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Bruce Peninsula, Saugeen Lawsuit, Treaty

The Battle for the Bruce

What happens when the federal government gives up on fighting Indigenous land claims in court, foots the bill for new native lawsuits and buys into the legally-toxic idea that historical treaties are not binding contracts but rather agreements to “share the land”? Nothing of benefit to Canada. Under current government “reconciliation” dogma, priceless landmarks such as Ontario’s famed Bruce Peninsula could be seized from public ownership. And the entire concept of private property in Canada may soon find itself in peril. Former Manitoba Provincial Court Judge Brian Giesbrecht reveals the damage being done.

The Italian Campaign, Westminster Motor Regiment, Westies, Commonwealth Cassino Cemetery

Remembering the Westminsters

By July 1944, 75 years ago this month, the toughened and blooded I Canadian Corps was considered the most deadly attack force of the Allied Eighth Army grinding its way up Italy against the German Wehrmacht. It had taken less than a year to transform tens of thousands of farm boys and young townies into this fearsome fighting machine. In late May, Chuck Strahl retraced much of the physical route of one Canadian regiment, the Westminsters. The “Westies” took part in nearly all the fighting leading up to the summer of 1944. Strahl was deeply moved not only by the Canadians’ military feats and the fearsome toll, but by the lengths to which Italians have gone never to forget their liberators.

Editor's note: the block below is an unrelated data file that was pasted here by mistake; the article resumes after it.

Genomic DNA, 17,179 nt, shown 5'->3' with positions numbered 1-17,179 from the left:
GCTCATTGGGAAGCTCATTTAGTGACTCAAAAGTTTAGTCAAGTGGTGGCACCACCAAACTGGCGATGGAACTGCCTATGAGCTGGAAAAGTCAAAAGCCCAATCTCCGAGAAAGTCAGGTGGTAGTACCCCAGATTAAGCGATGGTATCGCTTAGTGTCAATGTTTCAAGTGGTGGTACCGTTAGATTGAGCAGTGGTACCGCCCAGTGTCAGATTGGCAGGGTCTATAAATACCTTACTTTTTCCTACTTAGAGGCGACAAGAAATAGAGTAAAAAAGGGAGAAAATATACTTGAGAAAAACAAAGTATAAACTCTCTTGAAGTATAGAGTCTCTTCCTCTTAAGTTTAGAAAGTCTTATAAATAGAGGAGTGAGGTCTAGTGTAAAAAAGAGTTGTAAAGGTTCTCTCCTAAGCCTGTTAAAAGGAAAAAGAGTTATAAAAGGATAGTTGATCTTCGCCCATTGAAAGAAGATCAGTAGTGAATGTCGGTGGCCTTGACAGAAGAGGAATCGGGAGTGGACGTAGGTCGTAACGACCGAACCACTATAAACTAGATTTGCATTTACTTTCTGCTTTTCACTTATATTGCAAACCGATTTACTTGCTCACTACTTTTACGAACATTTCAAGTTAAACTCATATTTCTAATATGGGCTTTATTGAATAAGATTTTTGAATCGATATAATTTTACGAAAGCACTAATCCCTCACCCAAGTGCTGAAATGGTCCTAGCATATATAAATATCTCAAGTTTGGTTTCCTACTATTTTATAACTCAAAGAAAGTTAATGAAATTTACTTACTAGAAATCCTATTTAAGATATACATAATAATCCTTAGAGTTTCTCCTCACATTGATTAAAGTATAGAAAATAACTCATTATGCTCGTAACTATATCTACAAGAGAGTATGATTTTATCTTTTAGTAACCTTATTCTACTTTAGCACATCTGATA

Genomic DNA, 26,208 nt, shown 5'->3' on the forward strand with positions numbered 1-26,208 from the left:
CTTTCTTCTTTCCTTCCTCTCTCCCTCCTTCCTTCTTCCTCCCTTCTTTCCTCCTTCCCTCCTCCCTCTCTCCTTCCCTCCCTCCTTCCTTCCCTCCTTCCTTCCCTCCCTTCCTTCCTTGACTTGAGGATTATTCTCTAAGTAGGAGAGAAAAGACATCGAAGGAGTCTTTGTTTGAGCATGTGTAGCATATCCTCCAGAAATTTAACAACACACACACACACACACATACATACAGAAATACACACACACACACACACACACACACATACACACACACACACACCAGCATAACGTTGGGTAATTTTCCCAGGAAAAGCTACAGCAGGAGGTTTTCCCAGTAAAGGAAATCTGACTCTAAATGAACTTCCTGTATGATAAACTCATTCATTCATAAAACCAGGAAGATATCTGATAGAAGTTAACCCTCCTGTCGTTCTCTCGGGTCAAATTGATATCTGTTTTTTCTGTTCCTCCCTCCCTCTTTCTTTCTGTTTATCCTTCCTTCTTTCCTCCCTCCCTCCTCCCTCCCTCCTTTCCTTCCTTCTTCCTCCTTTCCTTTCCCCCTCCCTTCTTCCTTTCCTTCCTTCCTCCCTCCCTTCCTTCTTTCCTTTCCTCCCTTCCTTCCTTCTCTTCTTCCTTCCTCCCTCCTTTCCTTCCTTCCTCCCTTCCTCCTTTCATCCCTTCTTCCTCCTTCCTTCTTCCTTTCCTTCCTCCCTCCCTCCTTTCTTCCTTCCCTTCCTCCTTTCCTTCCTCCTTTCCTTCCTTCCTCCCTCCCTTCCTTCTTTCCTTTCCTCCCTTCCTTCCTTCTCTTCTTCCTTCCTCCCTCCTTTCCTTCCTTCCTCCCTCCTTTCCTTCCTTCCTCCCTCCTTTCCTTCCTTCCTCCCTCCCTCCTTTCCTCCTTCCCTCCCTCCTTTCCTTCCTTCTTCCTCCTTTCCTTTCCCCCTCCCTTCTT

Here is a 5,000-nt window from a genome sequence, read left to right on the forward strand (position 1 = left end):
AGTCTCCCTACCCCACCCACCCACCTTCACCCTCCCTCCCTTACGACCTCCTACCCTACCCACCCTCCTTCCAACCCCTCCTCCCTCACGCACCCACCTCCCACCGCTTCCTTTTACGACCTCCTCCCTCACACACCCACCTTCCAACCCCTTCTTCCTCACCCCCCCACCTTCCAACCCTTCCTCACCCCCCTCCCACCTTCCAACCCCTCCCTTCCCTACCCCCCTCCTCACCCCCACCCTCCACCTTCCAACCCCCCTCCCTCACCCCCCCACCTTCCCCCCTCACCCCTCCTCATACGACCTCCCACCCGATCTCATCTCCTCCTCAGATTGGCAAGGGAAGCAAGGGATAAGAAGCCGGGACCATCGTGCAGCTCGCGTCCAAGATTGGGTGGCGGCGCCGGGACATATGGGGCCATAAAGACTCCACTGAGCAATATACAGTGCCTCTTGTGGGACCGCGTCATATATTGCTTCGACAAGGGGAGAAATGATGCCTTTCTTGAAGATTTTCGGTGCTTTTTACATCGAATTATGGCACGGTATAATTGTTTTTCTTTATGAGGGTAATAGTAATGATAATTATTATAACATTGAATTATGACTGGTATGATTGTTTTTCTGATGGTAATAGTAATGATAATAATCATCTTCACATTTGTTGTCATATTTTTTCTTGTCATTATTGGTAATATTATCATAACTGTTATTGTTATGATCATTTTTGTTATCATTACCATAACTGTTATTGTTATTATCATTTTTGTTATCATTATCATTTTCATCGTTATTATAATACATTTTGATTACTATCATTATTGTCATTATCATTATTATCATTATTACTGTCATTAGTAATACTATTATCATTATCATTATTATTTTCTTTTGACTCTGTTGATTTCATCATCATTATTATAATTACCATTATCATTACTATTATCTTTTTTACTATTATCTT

Yellow vests,

This Party’s Just Getting Started – Special Report Part I

The election of Donald Trump, the vote for Brexit and the eruption of the gilets jaunes movement in France exemplify the global rise of populism. It’s a phenomenon the international commentariat has condemned as a dark and dangerous political disorder arising from the far right end of the political spectrum. In the first of a special two-part series, Matthew Preston examines successful populist movements in Australia, Italy and Denmark. They are more complex and politically diverse, Preston’s reporting reveals, than can be contained in a simplistic left-versus-right, sensible-versus-extreme narrative.

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The real cost of bad history

Possibly the most momentous assertion Justice Hennessy made and, if allowed to stand, the finding with the greatest implications for other Indigenous litigation is her ruling that the treaties were not meant to be one-time transactions but “future-oriented agreements situated within an ongoing relationship.” In other words, not final, but subject to change.

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Loyalty, Citizenship and Treason in the Multiethnic State